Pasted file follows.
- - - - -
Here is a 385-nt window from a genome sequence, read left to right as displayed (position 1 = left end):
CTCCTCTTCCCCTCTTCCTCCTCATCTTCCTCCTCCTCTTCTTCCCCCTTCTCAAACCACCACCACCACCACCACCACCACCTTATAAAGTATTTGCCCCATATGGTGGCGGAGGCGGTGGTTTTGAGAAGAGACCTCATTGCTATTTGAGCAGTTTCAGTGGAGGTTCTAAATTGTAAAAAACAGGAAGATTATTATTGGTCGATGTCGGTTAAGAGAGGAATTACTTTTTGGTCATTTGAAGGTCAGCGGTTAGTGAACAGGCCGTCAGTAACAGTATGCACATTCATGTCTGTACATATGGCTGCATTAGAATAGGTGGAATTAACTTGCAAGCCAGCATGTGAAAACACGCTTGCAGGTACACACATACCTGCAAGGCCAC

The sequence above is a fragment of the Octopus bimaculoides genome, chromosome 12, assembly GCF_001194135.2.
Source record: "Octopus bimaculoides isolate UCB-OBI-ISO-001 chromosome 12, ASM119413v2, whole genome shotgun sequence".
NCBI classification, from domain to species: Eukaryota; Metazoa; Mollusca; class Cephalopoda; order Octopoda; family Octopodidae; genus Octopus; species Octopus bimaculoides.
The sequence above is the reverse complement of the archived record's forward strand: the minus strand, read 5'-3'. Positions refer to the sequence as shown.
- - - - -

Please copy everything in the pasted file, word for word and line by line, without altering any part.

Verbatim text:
Here is a 385-nt window from a genome sequence, read left to right as displayed (position 1 = left end):
CTCCTCTTCCCCTCTTCCTCCTCATCTTCCTCCTCCTCTTCTTCCCCCTTCTCAAACCACCACCACCACCACCACCACCACCTTATAAAGTATTTGCCCCATATGGTGGCGGAGGCGGTGGTTTTGAGAAGAGACCTCATTGCTATTTGAGCAGTTTCAGTGGAGGTTCTAAATTGTAAAAAACAGGAAGATTATTATTGGTCGATGTCGGTTAAGAGAGGAATTACTTTTTGGTCATTTGAAGGTCAGCGGTTAGTGAACAGGCCGTCAGTAACAGTATGCACATTCATGTCTGTACATATGGCTGCATTAGAATAGGTGGAATTAACTTGCAAGCCAGCATGTGAAAACACGCTTGCAGGTACACACATACCTGCAAGGCCAC

The sequence above is a fragment of the Octopus bimaculoides genome, chromosome 12, assembly GCF_001194135.2.
Source record: "Octopus bimaculoides isolate UCB-OBI-ISO-001 chromosome 12, ASM119413v2, whole genome shotgun sequence".
NCBI classification, from domain to species: Eukaryota; Metazoa; Mollusca; class Cephalopoda; order Octopoda; family Octopodidae; genus Octopus; species Octopus bimaculoides.
The sequence above is the reverse complement of the archived record's forward strand: the minus strand, read 5'-3'. Positions refer to the sequence as shown.